Unformatted text preview: eep breath, and left the road. It was scary as hell, Karl." Karl figured that at this point there was another body somewhere in the car, either dead or alive, but he wouldn't ask. At least not now. "I was only doing about thirty when I left the road, but thirty feels like ninety when you're airborne and trees are flying by. I was bouncing, snapping small trees. The windshield cracked. I was steering right and left, dodging as best I could, but a big pine tree caught the left front. The airbag exploded, and for a second I was knocked out. There was a tumbling sensation, then all was still. I opened my eyes, and felt a sharp pain in my left shoulder. No blood. I was dangling somehow, and I realized that the Blazer had come to rest on its right side. I began crawling out. By the time I got out of the damned thing, I knew I was lucky. My shoulder wasn't broken, just jammed. I walked around the Blazer and was amazed at how well I had wrecked it. The roof had caved in just above my head. Another six inches and I'm not sure I could've gotten out." Generated by ABC Amber LIT Converter, http://www.processtext.com/abclit.html "That seems incredibly risky. You could've been killed or badly injured. Why not simply push the car down the ravine?" "Wouldn't work. It had to look real, Karl. The ravine was not steep enough. This is flat country, remember." "Why not put a brick on the accelerator and jump out of the way?" "Bricks don't burn. If they'd found a brick in the car, maybe they would've been suspicious. I thought of everything, and I decided I could drive it into the trees and walk away. I had a seat belt, an airbag, a helmet." "Evel Knievel himself." The nurse brought the Diet Cokes, and wanted to chat for a moment. She finally left. "Where was I?" Patrick asked. "I think you were about to torch it." "Right. I listened for a moment. The left rear wheel was spinning, and that was the only sound. I couldn't see the highway, bu...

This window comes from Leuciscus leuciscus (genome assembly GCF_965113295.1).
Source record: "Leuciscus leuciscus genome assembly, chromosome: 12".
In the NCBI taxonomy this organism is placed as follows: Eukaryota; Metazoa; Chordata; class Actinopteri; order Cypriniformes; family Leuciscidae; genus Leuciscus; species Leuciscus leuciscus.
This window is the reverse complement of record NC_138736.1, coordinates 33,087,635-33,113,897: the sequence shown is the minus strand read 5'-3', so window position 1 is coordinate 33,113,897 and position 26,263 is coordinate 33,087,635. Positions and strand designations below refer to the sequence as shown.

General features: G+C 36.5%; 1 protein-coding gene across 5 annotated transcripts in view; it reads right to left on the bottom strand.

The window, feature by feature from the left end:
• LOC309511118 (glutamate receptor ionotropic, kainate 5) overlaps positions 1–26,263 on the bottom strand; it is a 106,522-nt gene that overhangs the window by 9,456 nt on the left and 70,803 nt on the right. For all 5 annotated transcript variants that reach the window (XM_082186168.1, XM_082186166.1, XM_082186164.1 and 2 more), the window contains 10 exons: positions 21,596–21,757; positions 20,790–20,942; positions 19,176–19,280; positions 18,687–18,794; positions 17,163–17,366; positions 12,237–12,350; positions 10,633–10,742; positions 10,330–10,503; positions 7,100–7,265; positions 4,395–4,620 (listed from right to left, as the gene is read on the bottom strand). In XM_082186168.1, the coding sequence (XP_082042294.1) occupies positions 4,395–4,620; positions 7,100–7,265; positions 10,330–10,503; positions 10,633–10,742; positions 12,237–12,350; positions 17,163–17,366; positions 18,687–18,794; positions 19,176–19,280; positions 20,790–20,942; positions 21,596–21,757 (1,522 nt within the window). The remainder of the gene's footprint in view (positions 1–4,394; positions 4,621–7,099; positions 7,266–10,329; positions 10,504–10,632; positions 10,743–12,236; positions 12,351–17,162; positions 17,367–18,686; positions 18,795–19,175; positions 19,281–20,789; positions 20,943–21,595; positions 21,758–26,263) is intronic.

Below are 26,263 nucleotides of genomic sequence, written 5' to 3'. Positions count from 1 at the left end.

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This note was uploaded on 07/18/2010 for the course LIT 301 taught by Professor Dra during the Spring '10 term at American College of Computer & Information Sciences.
- Spring '10